This is a Clarence trait, too. He picked an eclectic range of artists, from Bill Withers to Cherrelle to all these different white rock acts he signed. Clarence did what he thought was right. That’s always been my belief: If you trust your gut, it’ll work out. The only times I have failed have been the times I did what someone “smart” said I should do instead of what I believed in. Not that I’m above selling out; it just never works out for me, so that gives me clarity that I’m just going to do what I believe in. Let the chips fall where they may.

WATCH THE BLACK GODFATHER
ON NETFLIX NOW.

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4 TOP DOCUMENTARIANS ON HOW STREAMING HAS ‘REVOLUTIONIZED’ THE GENRE [EXCLUSIVE VIDEO INTERVIEW]

Streaming has not only changed the way we produce and consume TV, but, to hear our Meet the Experts: Documentary panelists tell it, the entire documentary field in general. In the past decade, as more platforms emerged, more documentaries have been made, becoming addictive viewing for fans (see: “Tiger King”) and legitimizing the genre as a form of entertainment.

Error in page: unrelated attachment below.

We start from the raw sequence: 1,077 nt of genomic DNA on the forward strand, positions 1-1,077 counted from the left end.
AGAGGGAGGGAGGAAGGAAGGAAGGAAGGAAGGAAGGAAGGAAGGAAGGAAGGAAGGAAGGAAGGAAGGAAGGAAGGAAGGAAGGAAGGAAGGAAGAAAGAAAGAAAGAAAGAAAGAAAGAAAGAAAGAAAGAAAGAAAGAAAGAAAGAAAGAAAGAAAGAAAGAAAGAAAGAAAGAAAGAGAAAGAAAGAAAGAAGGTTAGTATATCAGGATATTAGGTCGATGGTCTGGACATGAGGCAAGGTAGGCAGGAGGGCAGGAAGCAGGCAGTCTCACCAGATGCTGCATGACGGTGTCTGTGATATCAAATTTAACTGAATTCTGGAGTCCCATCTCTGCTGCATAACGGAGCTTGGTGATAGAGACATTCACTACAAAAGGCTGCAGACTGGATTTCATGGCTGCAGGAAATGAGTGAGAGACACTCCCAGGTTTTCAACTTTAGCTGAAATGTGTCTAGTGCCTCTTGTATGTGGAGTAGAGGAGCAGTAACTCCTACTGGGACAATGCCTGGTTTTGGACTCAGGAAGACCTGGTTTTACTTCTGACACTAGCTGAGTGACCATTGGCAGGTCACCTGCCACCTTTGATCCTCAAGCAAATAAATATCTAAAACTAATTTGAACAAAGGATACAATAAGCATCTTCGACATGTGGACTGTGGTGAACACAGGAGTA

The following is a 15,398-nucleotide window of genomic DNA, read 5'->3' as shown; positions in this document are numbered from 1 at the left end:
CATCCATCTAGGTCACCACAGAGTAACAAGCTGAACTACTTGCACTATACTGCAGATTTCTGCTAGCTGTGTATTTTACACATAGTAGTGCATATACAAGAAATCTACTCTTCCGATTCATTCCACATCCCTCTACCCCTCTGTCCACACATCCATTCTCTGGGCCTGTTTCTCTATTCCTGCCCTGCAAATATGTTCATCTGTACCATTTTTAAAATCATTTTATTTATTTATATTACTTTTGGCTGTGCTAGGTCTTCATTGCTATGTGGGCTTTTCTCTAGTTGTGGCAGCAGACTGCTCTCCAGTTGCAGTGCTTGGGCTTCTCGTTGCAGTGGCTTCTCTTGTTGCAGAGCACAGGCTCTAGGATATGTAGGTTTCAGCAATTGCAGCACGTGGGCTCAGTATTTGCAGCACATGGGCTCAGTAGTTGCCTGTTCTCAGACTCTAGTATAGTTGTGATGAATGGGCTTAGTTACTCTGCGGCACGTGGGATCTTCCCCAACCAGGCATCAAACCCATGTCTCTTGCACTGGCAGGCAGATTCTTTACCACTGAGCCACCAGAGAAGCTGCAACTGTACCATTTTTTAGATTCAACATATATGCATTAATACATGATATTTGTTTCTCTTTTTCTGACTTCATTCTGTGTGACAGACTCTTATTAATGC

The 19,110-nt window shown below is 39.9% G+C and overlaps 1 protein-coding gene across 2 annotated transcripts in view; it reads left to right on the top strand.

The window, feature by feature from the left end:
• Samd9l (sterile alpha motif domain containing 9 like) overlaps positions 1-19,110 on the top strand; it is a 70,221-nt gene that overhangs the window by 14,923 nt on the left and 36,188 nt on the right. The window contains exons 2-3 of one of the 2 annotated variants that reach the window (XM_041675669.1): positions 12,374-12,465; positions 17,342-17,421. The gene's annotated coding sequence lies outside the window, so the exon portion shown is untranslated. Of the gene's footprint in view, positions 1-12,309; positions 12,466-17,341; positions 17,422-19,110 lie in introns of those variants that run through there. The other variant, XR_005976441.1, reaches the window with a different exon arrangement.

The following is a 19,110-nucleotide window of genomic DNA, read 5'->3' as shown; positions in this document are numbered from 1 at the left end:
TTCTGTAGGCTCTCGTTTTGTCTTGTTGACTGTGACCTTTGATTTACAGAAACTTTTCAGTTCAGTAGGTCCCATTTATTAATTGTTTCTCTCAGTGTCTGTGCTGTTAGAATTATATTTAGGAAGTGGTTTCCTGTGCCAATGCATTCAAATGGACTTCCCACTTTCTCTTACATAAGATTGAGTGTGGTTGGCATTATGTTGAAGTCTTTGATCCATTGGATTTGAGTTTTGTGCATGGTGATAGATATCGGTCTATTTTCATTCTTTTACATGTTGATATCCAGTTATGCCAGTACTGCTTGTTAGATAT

“I’ve seen a huge change. I’ve been making documentaries for 25 years [and] it was a struggle. There were very few outlets and it wasn’t because there wasn’t an audience — it was just a question of how to reach that audience,” “Hillary’s” Nanette Burstein told Gold Derby (watch above). “So streaming was the answer. And it was the unexpected answer and it really changed the marketplace. I think there is, as we’ve seen, a hunger from audiences to see real stories, amazing stories and amazing filmmakers out there that can bring it to them. It’s changed the game. People see it now as a real way — it’s a real commerce. And you can have an idea and not think, ‘Oh my God, how do I actually get this made or financed or sold and seen?’ I didn’t actually expect that to happen in my lifetime, but it has, so it’s wonderful.”

Reginald Hudlin, who helmed Netflix’s “The Black Godfather,” agrees, pointing to his kids who don’t see a difference between documentaries and narrative films. “I think streaming has revolutionized the relationship of the documentaries with the audience,” he said. “My kids don’t put documentaries in that medicine box. They are seen as now a legitimate part of entertainment, like, ‘What do you want to watch?’ ‘I heard about this good documentary.’ ‘Oh, tell me about it!’ ‘Oh!’ It’s great.”